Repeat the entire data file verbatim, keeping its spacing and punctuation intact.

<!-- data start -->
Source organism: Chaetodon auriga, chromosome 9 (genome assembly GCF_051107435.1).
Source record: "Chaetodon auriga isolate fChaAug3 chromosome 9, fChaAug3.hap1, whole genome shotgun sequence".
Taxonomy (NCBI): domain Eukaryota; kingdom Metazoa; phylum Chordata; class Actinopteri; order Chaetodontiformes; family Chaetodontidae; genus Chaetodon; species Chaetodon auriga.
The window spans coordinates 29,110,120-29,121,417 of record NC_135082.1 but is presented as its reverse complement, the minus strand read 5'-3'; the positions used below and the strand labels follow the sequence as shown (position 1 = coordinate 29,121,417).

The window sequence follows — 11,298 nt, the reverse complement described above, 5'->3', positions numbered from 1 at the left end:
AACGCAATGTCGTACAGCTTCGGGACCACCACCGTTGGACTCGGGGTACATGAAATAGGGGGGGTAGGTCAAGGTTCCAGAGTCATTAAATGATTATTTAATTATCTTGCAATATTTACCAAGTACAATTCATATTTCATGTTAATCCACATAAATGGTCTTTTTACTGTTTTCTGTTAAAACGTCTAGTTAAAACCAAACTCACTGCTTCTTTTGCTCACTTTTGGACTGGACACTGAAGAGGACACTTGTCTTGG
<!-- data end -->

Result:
Source organism: Chaetodon auriga, chromosome 9 (genome assembly GCF_051107435.1).
Source record: "Chaetodon auriga isolate fChaAug3 chromosome 9, fChaAug3.hap1, whole genome shotgun sequence".
Taxonomy (NCBI): domain Eukaryota; kingdom Metazoa; phylum Chordata; class Actinopteri; order Chaetodontiformes; family Chaetodontidae; genus Chaetodon; species Chaetodon auriga.
The window spans coordinates 29,110,120-29,121,417 of record NC_135082.1 but is presented as its reverse complement, the minus strand read 5'-3'; the positions used below and the strand labels follow the sequence as shown (position 1 = coordinate 29,121,417).

The window sequence follows — 11,298 nt, the reverse complement described above, 5'->3', positions numbered from 1 at the left end:
AACGCAATGTCGTACAGCTTCGGGACCACCACCGTTGGACTCGGGGTACATGAAATAGGGGGGGTAGGTCAAGGTTCCAGAGTCATTAAATGATTATTTAATTATCTTGCAATATTTACCAAGTACAATTCATATTTCATGTTAATCCACATAAATGGTCTTTTTACTGTTTTCTGTTAAAACGTCTAGTTAAAACCAAACTCACTGCTTCTTTTGCTCACTTTTGGACTGGACACTGAAGAGGACACTTGTCTTGG